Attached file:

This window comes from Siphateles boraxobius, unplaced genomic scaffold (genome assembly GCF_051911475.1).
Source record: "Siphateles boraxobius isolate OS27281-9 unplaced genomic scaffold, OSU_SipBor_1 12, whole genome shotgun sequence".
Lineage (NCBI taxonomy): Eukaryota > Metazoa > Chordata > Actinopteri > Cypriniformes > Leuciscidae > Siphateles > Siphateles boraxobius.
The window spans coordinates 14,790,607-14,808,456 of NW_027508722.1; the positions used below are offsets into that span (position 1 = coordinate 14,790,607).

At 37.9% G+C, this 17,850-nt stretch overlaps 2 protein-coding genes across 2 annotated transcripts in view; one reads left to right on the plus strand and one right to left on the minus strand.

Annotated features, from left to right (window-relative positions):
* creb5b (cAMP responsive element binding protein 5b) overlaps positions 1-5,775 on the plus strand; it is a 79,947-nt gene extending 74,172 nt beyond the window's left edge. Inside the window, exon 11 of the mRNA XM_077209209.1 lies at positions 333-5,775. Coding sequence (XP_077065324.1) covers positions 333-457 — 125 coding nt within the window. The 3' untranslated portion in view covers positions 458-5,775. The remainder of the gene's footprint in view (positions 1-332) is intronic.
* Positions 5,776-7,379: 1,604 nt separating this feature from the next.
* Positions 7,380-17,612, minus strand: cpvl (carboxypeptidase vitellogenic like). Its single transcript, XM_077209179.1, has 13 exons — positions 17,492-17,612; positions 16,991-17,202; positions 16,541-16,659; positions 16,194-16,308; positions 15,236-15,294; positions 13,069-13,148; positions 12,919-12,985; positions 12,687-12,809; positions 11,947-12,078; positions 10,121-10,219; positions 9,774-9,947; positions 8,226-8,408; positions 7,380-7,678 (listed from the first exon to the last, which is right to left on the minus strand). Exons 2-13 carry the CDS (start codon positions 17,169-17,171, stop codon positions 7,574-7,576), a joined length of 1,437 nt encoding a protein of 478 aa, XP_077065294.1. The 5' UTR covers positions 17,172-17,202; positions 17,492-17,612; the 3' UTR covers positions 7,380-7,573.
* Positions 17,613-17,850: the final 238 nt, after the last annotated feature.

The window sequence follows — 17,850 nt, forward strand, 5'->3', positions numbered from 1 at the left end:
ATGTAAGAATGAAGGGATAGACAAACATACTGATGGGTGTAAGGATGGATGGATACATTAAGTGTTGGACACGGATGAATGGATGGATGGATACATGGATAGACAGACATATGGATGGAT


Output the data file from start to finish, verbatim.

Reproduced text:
This window comes from Siphateles boraxobius, unplaced genomic scaffold (genome assembly GCF_051911475.1).
Source record: "Siphateles boraxobius isolate OS27281-9 unplaced genomic scaffold, OSU_SipBor_1 12, whole genome shotgun sequence".
Lineage (NCBI taxonomy): Eukaryota > Metazoa > Chordata > Actinopteri > Cypriniformes > Leuciscidae > Siphateles > Siphateles boraxobius.
The window spans coordinates 14,790,607-14,808,456 of NW_027508722.1; the positions used below are offsets into that span (position 1 = coordinate 14,790,607).

At 37.9% G+C, this 17,850-nt stretch overlaps 2 protein-coding genes across 2 annotated transcripts in view; one reads left to right on the plus strand and one right to left on the minus strand.

Annotated features, from left to right (window-relative positions):
* creb5b (cAMP responsive element binding protein 5b) overlaps positions 1-5,775 on the plus strand; it is a 79,947-nt gene extending 74,172 nt beyond the window's left edge. Inside the window, exon 11 of the mRNA XM_077209209.1 lies at positions 333-5,775. Coding sequence (XP_077065324.1) covers positions 333-457 — 125 coding nt within the window. The 3' untranslated portion in view covers positions 458-5,775. The remainder of the gene's footprint in view (positions 1-332) is intronic.
* Positions 5,776-7,379: 1,604 nt separating this feature from the next.
* Positions 7,380-17,612, minus strand: cpvl (carboxypeptidase vitellogenic like). Its single transcript, XM_077209179.1, has 13 exons — positions 17,492-17,612; positions 16,991-17,202; positions 16,541-16,659; positions 16,194-16,308; positions 15,236-15,294; positions 13,069-13,148; positions 12,919-12,985; positions 12,687-12,809; positions 11,947-12,078; positions 10,121-10,219; positions 9,774-9,947; positions 8,226-8,408; positions 7,380-7,678 (listed from the first exon to the last, which is right to left on the minus strand). Exons 2-13 carry the CDS (start codon positions 17,169-17,171, stop codon positions 7,574-7,576), a joined length of 1,437 nt encoding a protein of 478 aa, XP_077065294.1. The 5' UTR covers positions 17,172-17,202; positions 17,492-17,612; the 3' UTR covers positions 7,380-7,573.
* Positions 17,613-17,850: the final 238 nt, after the last annotated feature.

The window sequence follows — 17,850 nt, forward strand, 5'->3', positions numbered from 1 at the left end:
ATGTAAGAATGAAGGGATAGACAAACATACTGATGGGTGTAAGGATGGATGGATACATTAAGTGTTGGACACGGATGAATGGATGGATGGATACATGGATAGACAGACATATGGATGGAT